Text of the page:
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Research Guides

Public Administration: What is Citation Analysis?

Databases, websites and more to support research in public administration: management, policy research, finance, cities, government and politics.

What is Citation Analysis and Why Do It?

"In part due to its quantifiable nature and to technological advances that permit better tracking of citations within books and journal articles, the number of times a particular article or publication is cited has become a common method of assessing the article’s impact on furthering knowledge in the field.  Additionally, researchers use citation rates as a means of identifying which among a long list of articles may be the most useful to their research, as well as to map the development of an idea over time.  In many cases, citation rates for faculty research play a role in university rankings."   Source:  AASCB website

 

From Online Databases: The Power of Citation Searching

Carol Tenopir

"The power of citation searching lies in the capacity to take a seminal article and uncover who the author was influenced by (who was cited) and go forward in time to discover how that seminal research affected newer works (who is citing it). ISI (a Thomson business, formerly Institute for Scientific Information) has allowed such techniques to be used by serious searchers for years by providing the means of searching for known articles or authors in the "cited reference" field of ISI's citation indexes."...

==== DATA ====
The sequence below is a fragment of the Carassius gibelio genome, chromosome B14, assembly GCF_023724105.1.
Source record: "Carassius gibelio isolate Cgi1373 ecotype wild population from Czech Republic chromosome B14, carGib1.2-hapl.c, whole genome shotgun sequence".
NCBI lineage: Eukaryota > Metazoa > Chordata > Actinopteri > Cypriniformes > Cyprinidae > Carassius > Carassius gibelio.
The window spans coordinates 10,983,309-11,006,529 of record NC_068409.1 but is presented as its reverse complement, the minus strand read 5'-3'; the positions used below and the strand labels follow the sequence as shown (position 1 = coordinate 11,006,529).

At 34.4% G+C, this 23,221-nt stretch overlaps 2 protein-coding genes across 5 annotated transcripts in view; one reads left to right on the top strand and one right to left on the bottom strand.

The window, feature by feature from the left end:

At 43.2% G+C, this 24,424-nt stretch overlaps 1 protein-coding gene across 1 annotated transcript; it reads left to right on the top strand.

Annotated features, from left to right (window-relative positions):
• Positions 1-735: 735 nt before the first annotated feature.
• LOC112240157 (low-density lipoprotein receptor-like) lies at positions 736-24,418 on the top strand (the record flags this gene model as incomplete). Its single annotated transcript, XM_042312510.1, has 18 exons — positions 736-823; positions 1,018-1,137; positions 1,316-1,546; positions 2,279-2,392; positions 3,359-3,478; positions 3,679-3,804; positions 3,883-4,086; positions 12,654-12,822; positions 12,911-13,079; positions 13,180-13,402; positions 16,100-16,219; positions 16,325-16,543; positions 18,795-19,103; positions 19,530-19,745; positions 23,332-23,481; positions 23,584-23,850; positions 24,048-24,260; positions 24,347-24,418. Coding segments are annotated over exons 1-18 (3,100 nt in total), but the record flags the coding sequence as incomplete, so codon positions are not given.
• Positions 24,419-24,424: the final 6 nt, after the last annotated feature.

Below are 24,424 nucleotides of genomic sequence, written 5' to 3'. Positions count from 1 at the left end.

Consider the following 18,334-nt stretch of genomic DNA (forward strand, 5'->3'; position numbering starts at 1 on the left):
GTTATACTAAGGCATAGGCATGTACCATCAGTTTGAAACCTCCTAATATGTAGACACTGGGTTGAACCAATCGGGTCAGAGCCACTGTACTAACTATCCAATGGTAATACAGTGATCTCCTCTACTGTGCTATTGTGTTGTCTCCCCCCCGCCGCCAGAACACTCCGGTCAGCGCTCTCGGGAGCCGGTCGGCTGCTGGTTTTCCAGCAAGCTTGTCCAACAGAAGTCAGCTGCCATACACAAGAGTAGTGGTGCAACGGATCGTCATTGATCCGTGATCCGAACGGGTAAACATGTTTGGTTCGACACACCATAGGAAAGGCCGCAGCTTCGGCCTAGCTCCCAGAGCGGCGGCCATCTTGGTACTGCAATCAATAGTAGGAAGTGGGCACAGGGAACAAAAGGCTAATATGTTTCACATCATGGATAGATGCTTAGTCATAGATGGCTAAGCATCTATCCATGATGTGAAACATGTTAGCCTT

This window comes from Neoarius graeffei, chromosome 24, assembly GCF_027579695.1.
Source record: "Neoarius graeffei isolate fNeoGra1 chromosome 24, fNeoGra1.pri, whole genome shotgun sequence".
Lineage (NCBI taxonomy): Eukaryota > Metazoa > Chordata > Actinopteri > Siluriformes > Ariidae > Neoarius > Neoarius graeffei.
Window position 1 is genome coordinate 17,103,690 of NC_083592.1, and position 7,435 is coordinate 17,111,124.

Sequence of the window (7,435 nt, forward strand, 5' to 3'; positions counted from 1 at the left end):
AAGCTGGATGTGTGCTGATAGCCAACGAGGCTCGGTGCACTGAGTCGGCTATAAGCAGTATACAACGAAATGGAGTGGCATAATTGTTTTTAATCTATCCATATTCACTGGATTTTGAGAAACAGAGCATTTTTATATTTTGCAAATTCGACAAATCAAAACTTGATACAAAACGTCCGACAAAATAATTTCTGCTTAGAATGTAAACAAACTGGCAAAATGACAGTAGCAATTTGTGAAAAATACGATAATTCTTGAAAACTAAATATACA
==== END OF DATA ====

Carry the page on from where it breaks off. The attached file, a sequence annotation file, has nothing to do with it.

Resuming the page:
Anyone who works in academia is familiar with another common use: professors who want to measure the impact of their work want to know how many (and which) researchers are referring to their articles, knowledge of which may bear on promotion and tenure decisions.

Impact, as measured by number of cites, is also extended to journals. (ISI Journal Citation Reports show which journals receive the most citations on the average per article, and, rightly or wrongly, authors in some countries are paid bonuses for publishing in high-impact journals.) For academic disciplines, ISI Essential Science Indicators provides rankings of nations, individuals, or journals or universities themselves (universities are ranked according to the collective citations to their faculties).

ISI's Rodney Yancey, manager of corporate communications, also suggests that researchers use citation searching to "track the work of a research colleague or noted authority; verify the accuracy of cited references; identify the sources of information that competitors worldwide are consulting for their research; and construct an objective history of a field of study, significant invention or discovery."

He further explains that citation indexing "exploits the formal linkages between papers established by the authors themselves. Citation searching offers the unique capability of finding new, unknown information, based on older, known information. Going forward in time, a user can take a seminal paper and discover what influenced that work and then trace that idea forward to see its impact."

 

 

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